Andrew Robertson will scale new heights for mental health by challenging himself to a skydive for Middlesbrough and Stockton Mind.
On Friday 18 May on Mental Health Awareness week, Andrew (Rob) will jump 15,000ft out of a plane to give back to a local charity who helped him out of a dark place.
“I want people to understand mental health, especially employers – there’s a lack of understanding and awareness around it. Just because its not visible, doesn’t mean it’s not there”.
Andrew suffers with Post Traumatic Stress Disorder, Depression and other mental health issues and is honoured to be the first fundraiser who will skydive for the local organisation.
Although he has severe anxiety, Andrew is determined to push himself to overcome this with support of family, friends and the local mental health charity, he is optimistic he will complete this challenge.
Andrew has always liked the idea of extreme sports and pursuit’s and has wanted to experience new activities for a long time however he hasn’t been able to do this due to his conditions. His last experience was paragliding off a mountain in Turkey approximately five years ago and he loved this. He feels the sky dive is the next ultimate challenge.
“When I went paragliding I just loved the freedom I felt and found it quite relaxing it gave me inner peace. That’s when I decided a skydive is something I’d like to do and raise funds for a charity close to my heart. I’m hoping this will show people to get out there and do it, do the crazy things and enjoy yourself”.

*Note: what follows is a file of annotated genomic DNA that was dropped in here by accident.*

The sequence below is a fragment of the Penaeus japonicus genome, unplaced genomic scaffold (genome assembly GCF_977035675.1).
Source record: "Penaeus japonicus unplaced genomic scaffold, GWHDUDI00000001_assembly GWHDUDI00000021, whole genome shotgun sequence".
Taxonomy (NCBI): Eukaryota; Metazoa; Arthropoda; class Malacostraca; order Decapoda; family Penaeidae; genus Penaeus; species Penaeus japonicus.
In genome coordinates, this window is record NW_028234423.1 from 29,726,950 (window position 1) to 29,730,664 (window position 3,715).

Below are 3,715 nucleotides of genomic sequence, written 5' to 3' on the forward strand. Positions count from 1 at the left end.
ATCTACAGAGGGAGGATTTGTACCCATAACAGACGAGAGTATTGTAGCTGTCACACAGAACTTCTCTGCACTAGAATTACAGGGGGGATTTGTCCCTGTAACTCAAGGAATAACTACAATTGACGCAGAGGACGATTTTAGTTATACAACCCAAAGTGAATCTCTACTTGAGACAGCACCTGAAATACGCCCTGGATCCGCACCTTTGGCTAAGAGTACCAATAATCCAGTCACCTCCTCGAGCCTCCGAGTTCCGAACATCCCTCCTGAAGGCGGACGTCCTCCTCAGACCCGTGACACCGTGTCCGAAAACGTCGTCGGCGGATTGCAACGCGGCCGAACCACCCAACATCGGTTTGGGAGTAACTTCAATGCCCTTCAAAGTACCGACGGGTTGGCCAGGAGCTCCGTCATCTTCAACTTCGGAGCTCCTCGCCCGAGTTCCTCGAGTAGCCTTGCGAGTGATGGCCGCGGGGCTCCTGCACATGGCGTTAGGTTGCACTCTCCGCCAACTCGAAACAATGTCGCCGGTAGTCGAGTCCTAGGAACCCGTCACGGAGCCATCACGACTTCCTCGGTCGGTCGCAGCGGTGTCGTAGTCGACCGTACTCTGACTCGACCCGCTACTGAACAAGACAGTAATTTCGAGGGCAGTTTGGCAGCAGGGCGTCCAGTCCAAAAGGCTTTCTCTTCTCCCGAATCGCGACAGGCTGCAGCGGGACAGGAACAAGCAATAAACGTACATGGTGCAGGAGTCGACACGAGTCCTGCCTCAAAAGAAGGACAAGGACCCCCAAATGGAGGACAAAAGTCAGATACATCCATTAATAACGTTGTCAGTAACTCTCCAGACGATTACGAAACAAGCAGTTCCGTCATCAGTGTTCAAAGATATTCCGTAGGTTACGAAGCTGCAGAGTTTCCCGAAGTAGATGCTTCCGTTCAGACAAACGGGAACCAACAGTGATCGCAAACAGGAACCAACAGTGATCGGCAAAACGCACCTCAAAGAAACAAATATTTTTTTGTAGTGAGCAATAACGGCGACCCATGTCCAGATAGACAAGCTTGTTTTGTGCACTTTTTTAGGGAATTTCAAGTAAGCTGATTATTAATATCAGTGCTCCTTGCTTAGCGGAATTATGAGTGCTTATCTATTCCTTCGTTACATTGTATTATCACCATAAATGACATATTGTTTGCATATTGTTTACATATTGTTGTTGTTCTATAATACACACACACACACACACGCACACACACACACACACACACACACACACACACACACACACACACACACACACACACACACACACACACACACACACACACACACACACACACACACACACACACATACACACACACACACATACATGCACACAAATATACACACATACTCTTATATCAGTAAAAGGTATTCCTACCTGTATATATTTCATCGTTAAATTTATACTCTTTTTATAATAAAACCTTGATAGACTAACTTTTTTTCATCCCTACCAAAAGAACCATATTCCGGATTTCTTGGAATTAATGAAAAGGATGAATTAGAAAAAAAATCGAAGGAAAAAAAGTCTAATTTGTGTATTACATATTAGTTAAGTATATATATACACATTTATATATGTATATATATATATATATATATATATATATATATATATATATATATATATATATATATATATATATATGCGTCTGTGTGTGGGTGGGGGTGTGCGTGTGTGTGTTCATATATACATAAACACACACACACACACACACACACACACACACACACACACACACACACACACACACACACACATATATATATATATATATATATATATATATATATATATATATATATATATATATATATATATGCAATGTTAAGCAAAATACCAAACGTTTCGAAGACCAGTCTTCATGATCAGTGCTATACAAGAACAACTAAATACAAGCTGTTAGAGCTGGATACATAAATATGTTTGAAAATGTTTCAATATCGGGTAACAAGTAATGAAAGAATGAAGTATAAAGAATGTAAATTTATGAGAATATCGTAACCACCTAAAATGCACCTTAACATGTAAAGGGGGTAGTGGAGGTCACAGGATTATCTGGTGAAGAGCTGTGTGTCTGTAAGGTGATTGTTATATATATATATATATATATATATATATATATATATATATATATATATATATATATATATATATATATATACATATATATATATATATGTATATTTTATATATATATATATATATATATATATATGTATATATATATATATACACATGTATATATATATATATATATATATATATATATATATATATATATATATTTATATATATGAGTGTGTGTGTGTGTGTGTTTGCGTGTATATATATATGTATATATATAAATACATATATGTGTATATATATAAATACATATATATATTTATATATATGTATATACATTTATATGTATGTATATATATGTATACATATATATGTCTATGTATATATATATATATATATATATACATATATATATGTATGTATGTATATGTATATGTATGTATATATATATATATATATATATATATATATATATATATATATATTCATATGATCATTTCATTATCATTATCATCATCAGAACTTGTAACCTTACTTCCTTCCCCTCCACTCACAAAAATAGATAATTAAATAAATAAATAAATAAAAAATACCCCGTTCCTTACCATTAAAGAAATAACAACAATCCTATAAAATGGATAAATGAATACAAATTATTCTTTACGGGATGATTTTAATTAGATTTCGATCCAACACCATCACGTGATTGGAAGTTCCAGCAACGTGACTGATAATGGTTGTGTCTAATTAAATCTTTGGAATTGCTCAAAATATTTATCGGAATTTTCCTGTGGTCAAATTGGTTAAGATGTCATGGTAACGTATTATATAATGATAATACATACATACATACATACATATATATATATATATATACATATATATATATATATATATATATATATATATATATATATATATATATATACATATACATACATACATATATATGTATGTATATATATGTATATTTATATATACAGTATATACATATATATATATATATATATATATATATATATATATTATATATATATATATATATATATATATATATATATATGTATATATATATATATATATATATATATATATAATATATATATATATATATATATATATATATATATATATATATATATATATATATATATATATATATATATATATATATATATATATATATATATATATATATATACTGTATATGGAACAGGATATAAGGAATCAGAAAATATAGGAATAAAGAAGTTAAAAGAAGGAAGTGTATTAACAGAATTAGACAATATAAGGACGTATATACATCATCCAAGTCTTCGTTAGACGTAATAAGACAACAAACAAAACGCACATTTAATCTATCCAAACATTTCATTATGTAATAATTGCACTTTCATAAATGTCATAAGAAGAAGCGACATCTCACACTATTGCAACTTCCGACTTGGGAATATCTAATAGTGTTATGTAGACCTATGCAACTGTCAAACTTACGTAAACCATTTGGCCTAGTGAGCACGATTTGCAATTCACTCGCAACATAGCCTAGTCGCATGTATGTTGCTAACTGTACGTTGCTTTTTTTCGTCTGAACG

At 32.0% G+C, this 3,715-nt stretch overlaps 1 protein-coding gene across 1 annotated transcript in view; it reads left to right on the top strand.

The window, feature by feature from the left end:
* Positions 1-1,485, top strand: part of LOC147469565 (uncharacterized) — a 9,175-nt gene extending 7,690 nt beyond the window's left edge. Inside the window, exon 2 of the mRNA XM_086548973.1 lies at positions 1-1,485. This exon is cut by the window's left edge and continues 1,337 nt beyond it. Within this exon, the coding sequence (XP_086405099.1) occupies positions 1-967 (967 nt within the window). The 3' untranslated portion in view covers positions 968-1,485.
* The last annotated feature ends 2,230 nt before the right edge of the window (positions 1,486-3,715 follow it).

Andrew feels his condition is beginning to improve now after receiving psychological therapies and support through the Open Mind Therapies service which offers talking therapy through one to one support.
“Mind have been fantastic. All the staff care about you and they helped me improve my confidence and begin to feel like myself again. I want to give back and make a difference and I’m so proud that I’ll be the first Sky Dive fundraiser for Middlesbrough and Stockton Mind”.
Andrew explains for a man with mental health difficulties and known as a prankster to friends and family, it can be hard to be open and talk about how you are feeling when you are expected to be strong.
“People don’t see that your suffering with something. It was very difficult for me to admit I wasn’t coping, I didn’t want to even admit it to myself. I used to always put on a brave face and smile, nobody knew I was suffering inside. This got too much to keep from people and now looking back, I’m so glad I spoke out”.
Andrew has a very close bond with his friends and family but feels workplaces need more of an understanding of mental health, so colleagues can be supported.
“All workforces need some sort of mental health training, so people know where or who to go to for help. I think having someone there to talk to and trust, would make a big difference. I hope my donation and sharing my story will allow more people to receive the help I did”.
If you would like to support Andrew on his fundraising journey, you can donate here.